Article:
Wearing one-of-a-kind wedding dresses made from any materials they could find, Blake High students strutted down the catwalk Tuesday night for the school's "Walking Art" fundraiser.
The event, called "Runway Project '11," featured wedding gowns donated to the school by La France in Ybor City. But the dresses were barely recognizable after being deconstructed and re-imagined by 25 costume design students.
Student teams chose used feathers and flowers, baskets and bubble wrap to adorn dresses they gave names like "Make it Rain," "Green Christmas," "Party Animal" and "Gaga for Duct Tape."
Designer Christina Azmita created an undersea gown she dubbed "Aquatica." After dying the one-shoulder white gown green, she deconstructed each panel of the dress and used green and brown tulle to mimic her "Little Mermaid" muse. She also painted the dress with gel colors, crafted a mermaid bottom with a train and attached seashells. Some beach sand, kept in place with hair spray, a feather boa and a red wig completed the look.
"("The Little Mermaid") is my sister's favorite movie," said Azmita, 17, who is in the 11th grade. "My original idea was one ("Project Runway" winner) Christian Siriano did, but it was too difficult to create. This is my reinterpretation of a dress he did. I was surprised at how well it turned out."
For Angel Warren and Katelynn McElrath, inspiration came from a Coke can.
The duo took a white high-neck, long-sleeve wedding gown and turned it into a short fire-engine-red dress adorned with ruffles and cola cans.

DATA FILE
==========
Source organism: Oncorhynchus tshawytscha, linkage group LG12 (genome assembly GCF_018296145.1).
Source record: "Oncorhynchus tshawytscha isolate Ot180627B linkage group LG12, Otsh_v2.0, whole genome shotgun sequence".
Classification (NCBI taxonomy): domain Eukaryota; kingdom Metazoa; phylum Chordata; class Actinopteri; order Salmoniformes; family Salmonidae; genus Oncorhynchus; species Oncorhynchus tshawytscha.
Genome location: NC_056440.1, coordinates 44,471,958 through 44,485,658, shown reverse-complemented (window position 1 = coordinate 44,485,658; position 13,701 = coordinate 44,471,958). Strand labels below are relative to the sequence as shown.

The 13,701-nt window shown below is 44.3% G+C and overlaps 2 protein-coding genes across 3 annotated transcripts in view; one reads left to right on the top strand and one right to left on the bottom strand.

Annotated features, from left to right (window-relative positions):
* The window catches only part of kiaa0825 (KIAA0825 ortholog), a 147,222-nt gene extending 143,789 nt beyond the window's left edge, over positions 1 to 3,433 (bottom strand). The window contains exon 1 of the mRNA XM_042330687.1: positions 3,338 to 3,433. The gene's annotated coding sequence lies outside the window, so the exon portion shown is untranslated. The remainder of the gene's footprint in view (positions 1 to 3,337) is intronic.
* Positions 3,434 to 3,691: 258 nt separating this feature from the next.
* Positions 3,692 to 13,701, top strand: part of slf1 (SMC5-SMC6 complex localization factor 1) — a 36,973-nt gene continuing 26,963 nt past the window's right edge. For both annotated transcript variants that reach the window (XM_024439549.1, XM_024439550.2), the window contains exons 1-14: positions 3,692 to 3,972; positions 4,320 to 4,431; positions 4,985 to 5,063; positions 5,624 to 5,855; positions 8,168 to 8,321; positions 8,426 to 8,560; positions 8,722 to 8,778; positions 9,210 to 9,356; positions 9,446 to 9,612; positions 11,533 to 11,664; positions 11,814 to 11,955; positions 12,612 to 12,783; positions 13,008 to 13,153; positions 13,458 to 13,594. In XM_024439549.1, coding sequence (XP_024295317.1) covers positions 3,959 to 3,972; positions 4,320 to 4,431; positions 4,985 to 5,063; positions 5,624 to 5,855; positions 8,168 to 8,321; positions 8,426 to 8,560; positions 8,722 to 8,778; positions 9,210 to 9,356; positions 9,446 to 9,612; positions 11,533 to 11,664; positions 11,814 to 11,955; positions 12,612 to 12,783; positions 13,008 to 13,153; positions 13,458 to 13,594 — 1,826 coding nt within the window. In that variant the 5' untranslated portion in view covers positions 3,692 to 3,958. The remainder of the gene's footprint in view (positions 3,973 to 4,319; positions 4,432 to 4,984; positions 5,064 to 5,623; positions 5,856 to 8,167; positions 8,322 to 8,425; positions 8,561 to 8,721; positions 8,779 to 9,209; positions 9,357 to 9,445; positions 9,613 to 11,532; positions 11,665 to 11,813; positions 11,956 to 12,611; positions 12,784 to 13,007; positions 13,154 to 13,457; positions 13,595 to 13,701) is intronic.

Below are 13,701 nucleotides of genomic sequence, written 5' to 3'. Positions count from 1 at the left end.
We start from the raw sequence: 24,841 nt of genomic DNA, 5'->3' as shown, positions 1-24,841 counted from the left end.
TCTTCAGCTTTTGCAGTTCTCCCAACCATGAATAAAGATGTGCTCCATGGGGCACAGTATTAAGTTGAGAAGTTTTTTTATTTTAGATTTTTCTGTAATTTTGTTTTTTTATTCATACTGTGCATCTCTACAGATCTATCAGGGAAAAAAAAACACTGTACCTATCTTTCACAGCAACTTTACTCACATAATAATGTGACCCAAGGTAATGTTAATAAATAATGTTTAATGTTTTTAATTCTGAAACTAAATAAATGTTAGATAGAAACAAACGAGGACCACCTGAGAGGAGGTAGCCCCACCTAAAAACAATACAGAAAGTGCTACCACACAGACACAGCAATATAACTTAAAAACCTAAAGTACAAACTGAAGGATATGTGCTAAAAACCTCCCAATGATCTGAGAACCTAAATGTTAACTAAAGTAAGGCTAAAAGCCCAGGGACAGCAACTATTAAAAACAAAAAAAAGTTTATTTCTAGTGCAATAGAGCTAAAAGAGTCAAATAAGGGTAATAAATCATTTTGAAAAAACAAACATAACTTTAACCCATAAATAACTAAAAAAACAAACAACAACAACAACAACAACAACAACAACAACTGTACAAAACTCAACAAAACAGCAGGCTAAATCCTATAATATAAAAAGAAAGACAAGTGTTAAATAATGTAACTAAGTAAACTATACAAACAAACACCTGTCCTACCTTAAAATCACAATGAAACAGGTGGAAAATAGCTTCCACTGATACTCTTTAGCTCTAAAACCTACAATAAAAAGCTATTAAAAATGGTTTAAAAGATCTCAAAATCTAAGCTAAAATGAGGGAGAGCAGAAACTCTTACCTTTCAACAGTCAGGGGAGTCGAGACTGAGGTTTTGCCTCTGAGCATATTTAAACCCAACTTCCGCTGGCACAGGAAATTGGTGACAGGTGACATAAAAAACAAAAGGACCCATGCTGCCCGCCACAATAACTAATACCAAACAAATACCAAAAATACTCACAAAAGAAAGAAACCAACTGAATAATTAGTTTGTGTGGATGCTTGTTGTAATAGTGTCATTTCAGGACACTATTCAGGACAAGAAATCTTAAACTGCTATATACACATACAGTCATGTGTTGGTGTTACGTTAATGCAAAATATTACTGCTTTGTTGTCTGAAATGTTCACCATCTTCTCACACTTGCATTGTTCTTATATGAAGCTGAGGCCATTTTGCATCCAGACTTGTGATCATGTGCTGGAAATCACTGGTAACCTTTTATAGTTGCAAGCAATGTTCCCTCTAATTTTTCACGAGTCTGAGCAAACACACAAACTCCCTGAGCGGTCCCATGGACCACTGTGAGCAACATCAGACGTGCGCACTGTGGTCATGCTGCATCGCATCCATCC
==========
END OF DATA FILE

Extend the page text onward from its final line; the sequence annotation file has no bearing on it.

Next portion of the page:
"My parents drink a lot of Coca-Cola," said McElrath, 17, a sophomore. "I saw my mother drinking Coke one day and got the idea for the dress."
The mini-dress took three days to create. "The end result looks nothing like the original sketch," said Warren, 16, a freshman who is an avid sewer. "We used color pencils to shape the Coke cans and then I decided to add the ruffles."
The show raised $3,400 for Blake's costume design program, which was closed due to budget cuts and was resuscitated this year.
"This event helps redevelop the program," said Jared Porter, costume design instructor. "We expected around 25 students, and 250 people showed up today. We really don't have anything, so this (fundraiser) is something we really need. I am so proud of our students. They took the "Project Runway" idea far beyond my expectations."
Porter said the costume design program needs sewing machines, sewing kits and nice fabric.
After the show, all of the dresses went on sale to benefit the program, but it was evident some student designers found it hard to part with their creations.
"This dress is like my child," Warren said. "It's going to be very hard to let it go."